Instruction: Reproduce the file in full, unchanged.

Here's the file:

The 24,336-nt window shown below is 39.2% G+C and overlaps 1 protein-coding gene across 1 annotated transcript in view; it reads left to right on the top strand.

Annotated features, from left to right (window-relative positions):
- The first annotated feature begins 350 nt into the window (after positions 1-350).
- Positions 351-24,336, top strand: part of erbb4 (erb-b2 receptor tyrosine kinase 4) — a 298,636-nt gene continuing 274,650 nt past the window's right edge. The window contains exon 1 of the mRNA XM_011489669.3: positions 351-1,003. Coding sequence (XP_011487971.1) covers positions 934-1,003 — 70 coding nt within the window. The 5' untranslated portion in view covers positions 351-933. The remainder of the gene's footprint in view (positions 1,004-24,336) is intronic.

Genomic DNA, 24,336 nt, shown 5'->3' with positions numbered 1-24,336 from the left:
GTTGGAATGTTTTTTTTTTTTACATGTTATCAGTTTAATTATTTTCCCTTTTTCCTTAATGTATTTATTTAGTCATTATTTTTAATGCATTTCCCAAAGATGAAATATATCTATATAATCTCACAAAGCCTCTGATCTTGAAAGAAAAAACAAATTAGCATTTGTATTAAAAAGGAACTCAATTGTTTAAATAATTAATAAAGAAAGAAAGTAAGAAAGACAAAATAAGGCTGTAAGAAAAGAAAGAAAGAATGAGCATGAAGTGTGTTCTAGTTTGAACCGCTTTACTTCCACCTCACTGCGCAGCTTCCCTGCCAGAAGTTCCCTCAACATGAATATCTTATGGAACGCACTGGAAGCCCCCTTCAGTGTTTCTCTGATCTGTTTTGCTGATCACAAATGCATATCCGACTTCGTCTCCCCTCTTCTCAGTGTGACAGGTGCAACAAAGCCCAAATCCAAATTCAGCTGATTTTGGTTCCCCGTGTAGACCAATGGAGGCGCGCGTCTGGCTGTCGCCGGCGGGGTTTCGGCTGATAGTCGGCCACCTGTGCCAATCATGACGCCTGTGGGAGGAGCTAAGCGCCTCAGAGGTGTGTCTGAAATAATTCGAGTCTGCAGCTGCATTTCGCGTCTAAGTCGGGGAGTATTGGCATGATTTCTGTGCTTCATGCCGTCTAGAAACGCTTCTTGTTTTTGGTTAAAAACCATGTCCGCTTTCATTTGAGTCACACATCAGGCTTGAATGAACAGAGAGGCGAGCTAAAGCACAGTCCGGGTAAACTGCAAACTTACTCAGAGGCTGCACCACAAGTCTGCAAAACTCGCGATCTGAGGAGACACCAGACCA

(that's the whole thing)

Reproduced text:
The 24,336-nt window shown below is 39.2% G+C and overlaps 1 protein-coding gene across 1 annotated transcript in view; it reads left to right on the top strand.

Annotated features, from left to right (window-relative positions):
- The first annotated feature begins 350 nt into the window (after positions 1-350).
- Positions 351-24,336, top strand: part of erbb4 (erb-b2 receptor tyrosine kinase 4) — a 298,636-nt gene continuing 274,650 nt past the window's right edge. The window contains exon 1 of the mRNA XM_011489669.3: positions 351-1,003. Coding sequence (XP_011487971.1) covers positions 934-1,003 — 70 coding nt within the window. The 5' untranslated portion in view covers positions 351-933. The remainder of the gene's footprint in view (positions 1,004-24,336) is intronic.

Genomic DNA, 24,336 nt, shown 5'->3' with positions numbered 1-24,336 from the left:
GTTGGAATGTTTTTTTTTTTTACATGTTATCAGTTTAATTATTTTCCCTTTTTCCTTAATGTATTTATTTAGTCATTATTTTTAATGCATTTCCCAAAGATGAAATATATCTATATAATCTCACAAAGCCTCTGATCTTGAAAGAAAAAACAAATTAGCATTTGTATTAAAAAGGAACTCAATTGTTTAAATAATTAATAAAGAAAGAAAGTAAGAAAGACAAAATAAGGCTGTAAGAAAAGAAAGAAAGAATGAGCATGAAGTGTGTTCTAGTTTGAACCGCTTTACTTCCACCTCACTGCGCAGCTTCCCTGCCAGAAGTTCCCTCAACATGAATATCTTATGGAACGCACTGGAAGCCCCCTTCAGTGTTTCTCTGATCTGTTTTGCTGATCACAAATGCATATCCGACTTCGTCTCCCCTCTTCTCAGTGTGACAGGTGCAACAAAGCCCAAATCCAAATTCAGCTGATTTTGGTTCCCCGTGTAGACCAATGGAGGCGCGCGTCTGGCTGTCGCCGGCGGGGTTTCGGCTGATAGTCGGCCACCTGTGCCAATCATGACGCCTGTGGGAGGAGCTAAGCGCCTCAGAGGTGTGTCTGAAATAATTCGAGTCTGCAGCTGCATTTCGCGTCTAAGTCGGGGAGTATTGGCATGATTTCTGTGCTTCATGCCGTCTAGAAACGCTTCTTGTTTTTGGTTAAAAACCATGTCCGCTTTCATTTGAGTCACACATCAGGCTTGAATGAACAGAGAGGCGAGCTAAAGCACAGTCCGGGTAAACTGCAAACTTACTCAGAGGCTGCACCACAAGTCTGCAAAACTCGCGATCTGAGGAGACACCAGACCA